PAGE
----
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Mmusi Maimane was asked to step down as DA leader

The Democratic Alliance (DA) appears to be more than fraying at the edges.

Despite being able to hold onto the Western Cape during the national and provincial elections earlier this year, the party appears to be in crises.

The DA’s Deputy Federal Chairperson, Mike Waters says they are bleeding voters and if the party want to reconnect with their voters, they need to return to their liberal values.

Over the last few years the DA have adopted a more racial policy with their belief in BEE.

Mmusi Maimane says he will not be swayed

Maimane was cleared of financial wrongdoing last week and resumed his public duties this week.

Investigations proved that Maimane was driving a Toyota Fortuner which was donated by Steinhoff’s Markus Joose, but was returned after the Steinhoff scandal broke.

The Claremont house that Maimane claimed was his was proved to be a rental for which he was paying to reside in.

While he is facing pressure to step down, Maimane says he will not be swayed in his pursuit of a united South Africa.

Putting their names forward to save the party’s existence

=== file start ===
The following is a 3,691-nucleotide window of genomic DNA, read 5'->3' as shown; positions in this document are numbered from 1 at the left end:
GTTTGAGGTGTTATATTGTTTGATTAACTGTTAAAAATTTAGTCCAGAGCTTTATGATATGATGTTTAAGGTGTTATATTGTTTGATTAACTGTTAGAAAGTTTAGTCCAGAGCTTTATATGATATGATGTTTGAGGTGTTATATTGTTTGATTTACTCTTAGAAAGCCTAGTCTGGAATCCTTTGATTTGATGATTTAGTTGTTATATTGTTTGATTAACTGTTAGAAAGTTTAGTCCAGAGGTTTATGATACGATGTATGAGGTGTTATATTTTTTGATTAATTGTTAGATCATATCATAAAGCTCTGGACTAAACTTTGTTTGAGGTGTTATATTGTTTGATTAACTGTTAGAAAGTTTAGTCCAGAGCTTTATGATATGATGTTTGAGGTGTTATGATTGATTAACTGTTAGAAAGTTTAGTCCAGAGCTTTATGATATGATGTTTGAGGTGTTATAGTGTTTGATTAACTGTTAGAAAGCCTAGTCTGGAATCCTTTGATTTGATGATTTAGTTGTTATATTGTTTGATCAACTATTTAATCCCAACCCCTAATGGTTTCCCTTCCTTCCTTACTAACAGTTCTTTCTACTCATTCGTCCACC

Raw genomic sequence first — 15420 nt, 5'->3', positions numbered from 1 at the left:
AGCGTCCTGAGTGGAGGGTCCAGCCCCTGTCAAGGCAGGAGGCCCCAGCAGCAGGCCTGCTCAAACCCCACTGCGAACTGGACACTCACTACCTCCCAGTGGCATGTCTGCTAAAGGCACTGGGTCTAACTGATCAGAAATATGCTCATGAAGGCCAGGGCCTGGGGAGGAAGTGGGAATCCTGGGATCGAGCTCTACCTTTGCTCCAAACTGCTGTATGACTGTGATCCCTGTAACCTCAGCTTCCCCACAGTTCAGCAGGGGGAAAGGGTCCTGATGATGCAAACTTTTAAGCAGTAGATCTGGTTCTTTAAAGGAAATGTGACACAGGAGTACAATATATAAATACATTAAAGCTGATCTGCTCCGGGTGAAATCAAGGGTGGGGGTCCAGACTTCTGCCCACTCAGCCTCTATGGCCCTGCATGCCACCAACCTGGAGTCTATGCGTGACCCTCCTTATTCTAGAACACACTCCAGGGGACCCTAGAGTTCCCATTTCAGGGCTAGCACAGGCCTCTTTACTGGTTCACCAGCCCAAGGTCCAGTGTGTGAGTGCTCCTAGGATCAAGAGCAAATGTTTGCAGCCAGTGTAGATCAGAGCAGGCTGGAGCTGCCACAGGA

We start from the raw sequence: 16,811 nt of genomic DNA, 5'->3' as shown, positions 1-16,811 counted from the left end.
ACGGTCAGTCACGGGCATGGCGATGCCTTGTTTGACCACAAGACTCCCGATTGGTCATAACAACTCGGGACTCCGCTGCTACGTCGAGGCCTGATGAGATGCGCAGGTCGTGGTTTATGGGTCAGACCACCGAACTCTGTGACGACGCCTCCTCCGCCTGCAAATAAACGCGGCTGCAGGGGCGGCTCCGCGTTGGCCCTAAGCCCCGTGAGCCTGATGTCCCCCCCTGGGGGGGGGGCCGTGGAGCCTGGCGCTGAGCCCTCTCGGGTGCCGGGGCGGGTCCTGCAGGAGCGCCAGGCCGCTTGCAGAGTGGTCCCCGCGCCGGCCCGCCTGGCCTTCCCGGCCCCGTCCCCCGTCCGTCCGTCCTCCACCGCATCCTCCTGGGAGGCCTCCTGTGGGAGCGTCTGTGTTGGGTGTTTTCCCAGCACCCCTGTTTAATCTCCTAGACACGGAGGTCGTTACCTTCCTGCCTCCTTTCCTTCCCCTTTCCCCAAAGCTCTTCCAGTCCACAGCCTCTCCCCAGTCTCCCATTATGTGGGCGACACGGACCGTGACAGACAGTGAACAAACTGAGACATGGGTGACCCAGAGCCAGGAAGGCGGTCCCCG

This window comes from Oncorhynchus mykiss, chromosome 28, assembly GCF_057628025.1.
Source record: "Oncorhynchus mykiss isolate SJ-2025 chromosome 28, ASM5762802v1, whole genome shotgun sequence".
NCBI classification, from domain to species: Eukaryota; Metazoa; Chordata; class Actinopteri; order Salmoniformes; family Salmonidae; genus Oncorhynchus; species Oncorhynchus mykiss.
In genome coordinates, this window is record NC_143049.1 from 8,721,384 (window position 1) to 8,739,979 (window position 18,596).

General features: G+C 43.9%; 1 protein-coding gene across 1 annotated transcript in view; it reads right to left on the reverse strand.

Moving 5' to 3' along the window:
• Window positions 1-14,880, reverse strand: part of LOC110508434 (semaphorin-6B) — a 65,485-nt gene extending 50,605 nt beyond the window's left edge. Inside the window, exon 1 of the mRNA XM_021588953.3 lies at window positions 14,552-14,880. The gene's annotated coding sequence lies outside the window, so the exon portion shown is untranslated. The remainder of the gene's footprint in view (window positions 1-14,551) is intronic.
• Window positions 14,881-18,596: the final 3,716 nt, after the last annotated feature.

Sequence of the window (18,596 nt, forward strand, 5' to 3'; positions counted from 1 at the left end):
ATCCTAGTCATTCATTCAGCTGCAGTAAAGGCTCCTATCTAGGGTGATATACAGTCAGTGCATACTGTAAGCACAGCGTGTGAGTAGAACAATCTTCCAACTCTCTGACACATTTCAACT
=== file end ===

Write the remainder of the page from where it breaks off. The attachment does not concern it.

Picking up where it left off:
Along with Waters, other interested contestants vying for the DA’s Federal Council chairperson position are former DA leader Helen Zille, Athol Trollip and Thomas Walters.

The DA are awaiting results of a performance review which was conducted by the DA’s Federal Executive (FedEx) which will reveal where the party lost ground and what the causes were.

Waters said the DA had lost ground prior to the May general elections and support has continued to slide which shows there is a problem with the message they are giving their supporters.

Zilla said that her first goal, if she wins, will be to regain stability in the party.

Maimane was asked to resign

According to Sunday Times, the former party leader Tony Leon, former DA chief strategist Ryan Coetzee and Capitec Bank co-founder Michiel le Roux were part of a delegation who met with Maimane over the weekend which requested he consider the party’s interests by resigning.

Some national and provincial leaders objected, claiming that Leon and Coetzee had no authority to make such a request.

Johannesburg mayor Herman Mashaba said he had been watching the public squabbles between party members and said that if there is any ‘right-wing’ involvement in the DA he will leave.